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Overview

This data set provides estimates of productivity growth in the U.S. farm sector for the 1948-2011 period, and estimates of the growth and relative levels of productivity across the States for the period 1960-2004.

Note that the national data series has been revised (see Findings, Documentation, and Methods for details), and updates of the State-level statistics are suspended in light of reduced ERS resources and the discontinuance of key source data series. The quality of the national statistics is preserved.

It is widely agreed that increased productivity is the main contributor to economic growth in U.S. agriculture. The level of U.S. farm output more than doubled between 1948 and 2011, growing at an average annual rate of 1.49 percent. Aggregate input use increased at a modest 0.07 percent annually in the same period, so the positive growth in farm sector output was very substantially due to productivity growth. But what exactly is productivity?

Single-factor measures of productivity, such as corn production per acre (yield or land productivity) or per hour of labor (labor productivity), have been used for many years because the underlying data are often easily available. While useful, such measures can also mislead. For example, yields could increase simply because farmers are adding more of other inputs, such as chemicals, labor, or machinery, to their land base. USDA produces measures of total factor productivity (TFP), taking account of the use of all inputs to the production process.

Specifically, annual productivity growth is the difference between growth of agricultural output and the growth of all inputs taken together (methods for combining inputs are described in Findings, Documentation, and Methods). Productivity therefore measures changes in the efficiency with which inputs are transformed into outputs. USDA also produces State-level productivity measures-annual productivity growth rates as well as cross-State differences in levels of productivity, or differences in output per unit of combined inputs. Input measures are adjusted for changes in their quality, such as improvements in the efficacy of chemicals and seeds, changes in the demographics of the farm workforce, or innovations in machinery design. As a result, agricultural productivity is driven by innovations in onfarm tasks, changes in the organization and structure of the farm sector, research aimed at improvements in farm production, and/or random events like weather.

Data Set      Download as Excel    
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National Tables, 1948-2011   Back to top   
Table 1—Indices of farm output, input, and total factor productivity for the United States, 1948-2011. Includes price indices and implicit quantities of farm outputs and inputs (see second tab in workbook), Table1a. Download as Excel       9/27/2013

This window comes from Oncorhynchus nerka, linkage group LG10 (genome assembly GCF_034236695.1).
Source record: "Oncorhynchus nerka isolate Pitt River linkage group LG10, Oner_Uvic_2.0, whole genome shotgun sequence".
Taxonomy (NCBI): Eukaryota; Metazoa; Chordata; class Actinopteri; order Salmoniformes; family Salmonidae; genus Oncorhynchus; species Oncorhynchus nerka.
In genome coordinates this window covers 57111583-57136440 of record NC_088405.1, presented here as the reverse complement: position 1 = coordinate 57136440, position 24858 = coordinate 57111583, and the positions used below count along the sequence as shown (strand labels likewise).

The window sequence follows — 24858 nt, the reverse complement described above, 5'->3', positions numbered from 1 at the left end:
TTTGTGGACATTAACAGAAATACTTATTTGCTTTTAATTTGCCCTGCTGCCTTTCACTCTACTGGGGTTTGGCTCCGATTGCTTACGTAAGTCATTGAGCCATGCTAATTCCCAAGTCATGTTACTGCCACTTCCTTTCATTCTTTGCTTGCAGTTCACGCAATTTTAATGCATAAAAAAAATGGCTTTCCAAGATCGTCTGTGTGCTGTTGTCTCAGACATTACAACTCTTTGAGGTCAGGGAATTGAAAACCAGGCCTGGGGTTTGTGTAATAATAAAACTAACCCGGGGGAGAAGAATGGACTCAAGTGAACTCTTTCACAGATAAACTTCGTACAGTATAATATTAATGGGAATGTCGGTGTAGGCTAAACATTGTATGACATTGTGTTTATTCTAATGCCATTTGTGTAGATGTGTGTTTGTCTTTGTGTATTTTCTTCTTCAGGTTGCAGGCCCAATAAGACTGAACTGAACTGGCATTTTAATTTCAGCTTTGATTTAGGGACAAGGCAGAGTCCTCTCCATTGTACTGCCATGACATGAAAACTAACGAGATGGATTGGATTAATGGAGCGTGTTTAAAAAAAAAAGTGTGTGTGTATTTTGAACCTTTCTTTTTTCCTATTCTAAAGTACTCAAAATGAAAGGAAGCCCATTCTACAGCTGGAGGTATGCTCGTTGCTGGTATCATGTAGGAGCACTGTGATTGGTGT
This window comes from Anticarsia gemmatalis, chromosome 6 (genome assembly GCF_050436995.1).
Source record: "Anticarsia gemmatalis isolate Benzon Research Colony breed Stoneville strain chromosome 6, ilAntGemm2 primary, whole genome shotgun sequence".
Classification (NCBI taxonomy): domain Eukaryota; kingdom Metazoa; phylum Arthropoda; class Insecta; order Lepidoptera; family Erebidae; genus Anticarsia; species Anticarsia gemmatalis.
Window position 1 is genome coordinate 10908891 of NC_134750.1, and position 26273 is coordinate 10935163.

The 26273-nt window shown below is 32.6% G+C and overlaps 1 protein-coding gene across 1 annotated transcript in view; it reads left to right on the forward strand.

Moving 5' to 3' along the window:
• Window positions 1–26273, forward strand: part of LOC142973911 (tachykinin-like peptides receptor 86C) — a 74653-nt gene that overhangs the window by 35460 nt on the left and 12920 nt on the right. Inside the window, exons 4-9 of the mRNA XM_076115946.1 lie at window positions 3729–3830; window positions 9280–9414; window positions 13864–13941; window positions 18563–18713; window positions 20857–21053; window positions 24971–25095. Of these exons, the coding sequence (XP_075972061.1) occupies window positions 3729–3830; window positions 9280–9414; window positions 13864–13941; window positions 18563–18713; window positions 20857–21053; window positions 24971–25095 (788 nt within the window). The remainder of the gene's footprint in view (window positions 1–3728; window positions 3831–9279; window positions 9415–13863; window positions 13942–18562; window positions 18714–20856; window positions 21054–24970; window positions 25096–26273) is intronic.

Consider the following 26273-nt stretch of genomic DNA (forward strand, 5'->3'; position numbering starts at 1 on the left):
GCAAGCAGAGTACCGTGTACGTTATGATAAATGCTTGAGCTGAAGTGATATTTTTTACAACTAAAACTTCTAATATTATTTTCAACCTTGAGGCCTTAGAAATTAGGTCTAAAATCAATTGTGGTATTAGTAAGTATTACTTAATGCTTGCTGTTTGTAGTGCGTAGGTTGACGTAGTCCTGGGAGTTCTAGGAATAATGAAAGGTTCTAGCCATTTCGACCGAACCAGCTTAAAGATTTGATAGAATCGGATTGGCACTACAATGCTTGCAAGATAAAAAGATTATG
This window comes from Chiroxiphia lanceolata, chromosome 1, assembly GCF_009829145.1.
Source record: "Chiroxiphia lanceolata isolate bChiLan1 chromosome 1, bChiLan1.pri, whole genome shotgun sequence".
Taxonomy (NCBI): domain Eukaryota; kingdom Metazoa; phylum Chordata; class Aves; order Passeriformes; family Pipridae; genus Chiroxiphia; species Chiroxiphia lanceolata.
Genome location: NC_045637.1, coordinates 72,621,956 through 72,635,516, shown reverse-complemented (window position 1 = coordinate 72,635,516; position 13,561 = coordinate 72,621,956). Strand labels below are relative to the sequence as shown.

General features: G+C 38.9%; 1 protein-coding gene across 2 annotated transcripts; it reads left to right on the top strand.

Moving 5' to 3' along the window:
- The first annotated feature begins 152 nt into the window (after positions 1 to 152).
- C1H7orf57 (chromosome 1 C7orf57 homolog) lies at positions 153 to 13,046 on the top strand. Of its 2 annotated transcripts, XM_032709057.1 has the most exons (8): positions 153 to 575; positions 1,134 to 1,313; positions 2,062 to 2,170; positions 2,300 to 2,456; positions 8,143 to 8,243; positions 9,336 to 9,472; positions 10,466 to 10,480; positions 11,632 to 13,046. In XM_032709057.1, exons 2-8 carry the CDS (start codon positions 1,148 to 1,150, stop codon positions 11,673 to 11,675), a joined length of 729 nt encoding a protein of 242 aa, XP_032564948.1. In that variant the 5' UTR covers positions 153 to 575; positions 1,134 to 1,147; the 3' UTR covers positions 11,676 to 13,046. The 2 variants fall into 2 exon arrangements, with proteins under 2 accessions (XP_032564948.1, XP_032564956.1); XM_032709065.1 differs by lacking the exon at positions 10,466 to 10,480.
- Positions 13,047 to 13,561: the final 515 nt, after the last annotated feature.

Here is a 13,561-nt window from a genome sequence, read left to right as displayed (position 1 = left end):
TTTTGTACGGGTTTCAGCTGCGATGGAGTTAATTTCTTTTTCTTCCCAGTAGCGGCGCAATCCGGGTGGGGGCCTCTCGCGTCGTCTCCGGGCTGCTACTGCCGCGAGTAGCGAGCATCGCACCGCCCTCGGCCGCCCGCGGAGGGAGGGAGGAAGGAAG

Table 2—Sources of growth in the U.S. farm sector (average annual rates), 1948-2011. Includes decomposition into quantity and quality of inputs. Download as Excel       9/27/2013   
State-Level Tables, Relative Level Indices and Growth, 1960-2004—Outputs   Back to top   
Table 3—Total farm output by State Download as Excel       5/5/2010   
Table 4—Crop output Download as Excel       5/5/2010   
Table 5—Livestock output Download as Excel       5/5/2010   
Table 6—Other farm-related output Download as Excel       5/5/2010   
State-Level Tables, Relative Level Indices and Growth, 1960-2004—Inputs   Back to top   
Table 7—Total farm input by State Download as Excel       5/5/2010   
Table 8—Capital input (excluding land) Download as Excel       5/5/2010   
Table 9—Land input Download as Excel       5/5/2010   
Table 10—Total labor input Download as Excel       5/5/2010   
Table 11—Hired labor Download as Excel       5/5/2010   
Table 12— Self-employed and unpaid family labor Download as Excel       5/5/2010   
Table 13—Total intermediate input Download as Excel       5/5/2010   
Table 14—Energy input Download as Excel       5/5/2010   
Table 15—Agricultural chemical input Download as Excel       5/5/2010   
Table 16—Pesticide consumption Download as Excel       5/5/2010   
Table 17—Fertilizer consumption Download as Excel       5/5/2010   
Table 18—Other intermediate inputs Download as Excel       5/5/2010   
State-Level Tables, Relative Level Indices and Growth, 1960-2004—Total Factor Productivity   Back to top   
Table 19—Indices of total factor productivity by State Download as Excel       5/5/2010   
State Ranking Tables    Back to top   
Table 20—States ranked by level and growth of farm output Download as Excel       5/5/2010   
Table 21—States ranked by level and growth of inputs Download as Excel       5/5/2010   
Table 22—States ranked by level and growth of productivity Download as Excel       5/5/2010   
State-Level Tables, Price Indices and Implicit Quantities of Farm Outputs and Inputs by State, 1960-2004   Back to top   
Table 23. Price indicies and implicit quantities of farm outputs and inputs by State, 1960-2004 Download as Excel       9/27/2013   

Last updated: Friday, June 13, 2014

For more information contact: Eldon Ball, Sun Ling Wang, and Richard Nehring

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